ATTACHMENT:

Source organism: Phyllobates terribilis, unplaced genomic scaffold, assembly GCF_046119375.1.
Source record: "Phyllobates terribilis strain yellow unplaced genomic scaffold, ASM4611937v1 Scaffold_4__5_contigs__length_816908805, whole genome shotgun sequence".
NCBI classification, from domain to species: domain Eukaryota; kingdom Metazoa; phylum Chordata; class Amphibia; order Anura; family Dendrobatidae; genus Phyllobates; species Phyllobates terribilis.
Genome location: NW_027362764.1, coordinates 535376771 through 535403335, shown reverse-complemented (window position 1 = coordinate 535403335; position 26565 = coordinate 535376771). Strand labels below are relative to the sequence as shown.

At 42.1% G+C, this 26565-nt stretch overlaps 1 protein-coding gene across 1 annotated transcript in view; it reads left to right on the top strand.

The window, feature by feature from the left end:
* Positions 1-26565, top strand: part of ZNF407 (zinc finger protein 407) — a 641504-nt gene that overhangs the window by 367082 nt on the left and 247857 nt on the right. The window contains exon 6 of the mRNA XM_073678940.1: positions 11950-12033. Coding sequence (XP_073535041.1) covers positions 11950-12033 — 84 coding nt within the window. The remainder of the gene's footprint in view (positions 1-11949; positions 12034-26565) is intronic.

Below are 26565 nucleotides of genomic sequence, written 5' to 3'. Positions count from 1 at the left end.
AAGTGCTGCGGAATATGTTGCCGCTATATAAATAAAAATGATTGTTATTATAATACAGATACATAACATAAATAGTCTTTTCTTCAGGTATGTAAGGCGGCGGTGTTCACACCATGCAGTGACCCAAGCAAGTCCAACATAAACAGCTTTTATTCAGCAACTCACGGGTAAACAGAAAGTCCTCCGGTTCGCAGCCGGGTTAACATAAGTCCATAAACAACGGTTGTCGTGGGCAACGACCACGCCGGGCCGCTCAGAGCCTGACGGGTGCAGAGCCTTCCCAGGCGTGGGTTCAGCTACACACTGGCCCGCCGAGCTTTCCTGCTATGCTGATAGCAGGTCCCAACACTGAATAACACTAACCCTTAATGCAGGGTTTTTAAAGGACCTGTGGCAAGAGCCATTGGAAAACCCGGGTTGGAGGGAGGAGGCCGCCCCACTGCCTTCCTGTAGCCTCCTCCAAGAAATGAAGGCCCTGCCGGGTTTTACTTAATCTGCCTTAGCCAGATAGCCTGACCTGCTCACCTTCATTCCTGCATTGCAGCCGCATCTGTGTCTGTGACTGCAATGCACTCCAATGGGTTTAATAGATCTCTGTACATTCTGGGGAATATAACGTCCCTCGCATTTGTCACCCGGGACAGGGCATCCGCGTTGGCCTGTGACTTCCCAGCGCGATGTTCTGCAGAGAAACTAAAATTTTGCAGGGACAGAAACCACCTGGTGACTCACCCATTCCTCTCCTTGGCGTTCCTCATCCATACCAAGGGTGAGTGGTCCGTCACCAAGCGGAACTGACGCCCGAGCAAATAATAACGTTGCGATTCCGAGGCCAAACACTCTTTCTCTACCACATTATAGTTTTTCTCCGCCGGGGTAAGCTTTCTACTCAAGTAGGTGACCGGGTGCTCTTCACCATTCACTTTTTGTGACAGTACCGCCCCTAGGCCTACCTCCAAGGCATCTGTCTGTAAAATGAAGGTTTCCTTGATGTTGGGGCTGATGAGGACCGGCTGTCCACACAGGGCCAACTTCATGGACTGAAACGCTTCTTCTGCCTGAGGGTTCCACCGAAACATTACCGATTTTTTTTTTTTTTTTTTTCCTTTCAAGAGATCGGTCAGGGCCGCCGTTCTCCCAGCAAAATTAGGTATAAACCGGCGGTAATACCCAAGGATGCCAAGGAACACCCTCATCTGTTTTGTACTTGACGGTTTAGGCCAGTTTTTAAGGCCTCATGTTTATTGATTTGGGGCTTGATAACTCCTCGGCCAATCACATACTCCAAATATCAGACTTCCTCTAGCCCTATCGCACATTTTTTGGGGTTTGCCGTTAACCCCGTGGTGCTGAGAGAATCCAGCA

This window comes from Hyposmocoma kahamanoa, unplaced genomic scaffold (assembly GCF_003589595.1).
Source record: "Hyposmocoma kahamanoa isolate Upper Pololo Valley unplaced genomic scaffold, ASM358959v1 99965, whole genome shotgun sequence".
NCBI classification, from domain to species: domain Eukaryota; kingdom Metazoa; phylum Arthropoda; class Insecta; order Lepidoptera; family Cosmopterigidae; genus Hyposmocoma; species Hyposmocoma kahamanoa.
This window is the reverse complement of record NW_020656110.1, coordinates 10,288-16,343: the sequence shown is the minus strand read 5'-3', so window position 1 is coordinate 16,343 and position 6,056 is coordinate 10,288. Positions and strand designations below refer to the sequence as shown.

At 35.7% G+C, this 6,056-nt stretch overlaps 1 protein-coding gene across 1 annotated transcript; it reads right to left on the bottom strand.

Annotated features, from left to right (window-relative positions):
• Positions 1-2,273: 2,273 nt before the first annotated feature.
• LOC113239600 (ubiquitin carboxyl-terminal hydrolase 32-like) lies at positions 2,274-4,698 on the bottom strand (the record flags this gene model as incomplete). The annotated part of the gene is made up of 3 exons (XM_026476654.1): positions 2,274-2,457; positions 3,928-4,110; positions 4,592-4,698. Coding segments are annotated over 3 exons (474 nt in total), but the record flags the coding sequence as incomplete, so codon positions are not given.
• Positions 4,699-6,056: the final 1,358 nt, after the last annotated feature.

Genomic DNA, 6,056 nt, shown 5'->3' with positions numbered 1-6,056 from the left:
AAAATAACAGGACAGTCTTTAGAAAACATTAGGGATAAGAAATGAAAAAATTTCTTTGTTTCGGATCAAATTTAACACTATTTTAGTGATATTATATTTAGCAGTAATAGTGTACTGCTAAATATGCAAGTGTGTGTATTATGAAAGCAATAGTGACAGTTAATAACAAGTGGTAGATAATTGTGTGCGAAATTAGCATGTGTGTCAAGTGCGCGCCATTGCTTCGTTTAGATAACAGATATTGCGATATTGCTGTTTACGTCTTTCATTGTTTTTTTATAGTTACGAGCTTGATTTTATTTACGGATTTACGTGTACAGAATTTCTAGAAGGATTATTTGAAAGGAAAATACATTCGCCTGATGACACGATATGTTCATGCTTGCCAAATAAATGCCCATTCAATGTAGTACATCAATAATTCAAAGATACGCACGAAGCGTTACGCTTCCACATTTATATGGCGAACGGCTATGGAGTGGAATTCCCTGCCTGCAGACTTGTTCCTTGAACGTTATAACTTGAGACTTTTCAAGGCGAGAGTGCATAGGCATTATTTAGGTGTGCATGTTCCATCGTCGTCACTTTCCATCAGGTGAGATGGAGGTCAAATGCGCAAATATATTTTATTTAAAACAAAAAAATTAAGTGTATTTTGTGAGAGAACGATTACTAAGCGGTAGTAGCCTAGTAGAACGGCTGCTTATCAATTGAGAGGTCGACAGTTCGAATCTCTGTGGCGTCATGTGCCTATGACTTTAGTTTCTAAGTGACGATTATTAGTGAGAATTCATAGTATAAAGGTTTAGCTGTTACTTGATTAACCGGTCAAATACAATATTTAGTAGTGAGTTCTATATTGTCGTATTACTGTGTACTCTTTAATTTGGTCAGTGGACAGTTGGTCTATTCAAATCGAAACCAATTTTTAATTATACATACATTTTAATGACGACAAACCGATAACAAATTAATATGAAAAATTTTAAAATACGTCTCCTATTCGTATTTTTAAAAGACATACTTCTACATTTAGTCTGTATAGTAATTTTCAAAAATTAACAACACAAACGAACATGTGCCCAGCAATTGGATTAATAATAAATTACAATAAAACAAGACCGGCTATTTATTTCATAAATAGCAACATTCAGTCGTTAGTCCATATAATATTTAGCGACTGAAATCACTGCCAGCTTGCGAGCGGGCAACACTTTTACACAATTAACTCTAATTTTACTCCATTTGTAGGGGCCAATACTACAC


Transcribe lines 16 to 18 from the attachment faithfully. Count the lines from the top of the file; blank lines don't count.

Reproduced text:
• Positions 1-2,273: 2,273 nt before the first annotated feature.
• LOC113239600 (ubiquitin carboxyl-terminal hydrolase 32-like) lies at positions 2,274-4,698 on the bottom strand (the record flags this gene model as incomplete). The annotated part of the gene is made up of 3 exons (XM_026476654.1): positions 2,274-2,457; positions 3,928-4,110; positions 4,592-4,698. Coding segments are annotated over 3 exons (474 nt in total), but the record flags the coding sequence as incomplete, so codon positions are not given.
• Positions 4,699-6,056: the final 1,358 nt, after the last annotated feature.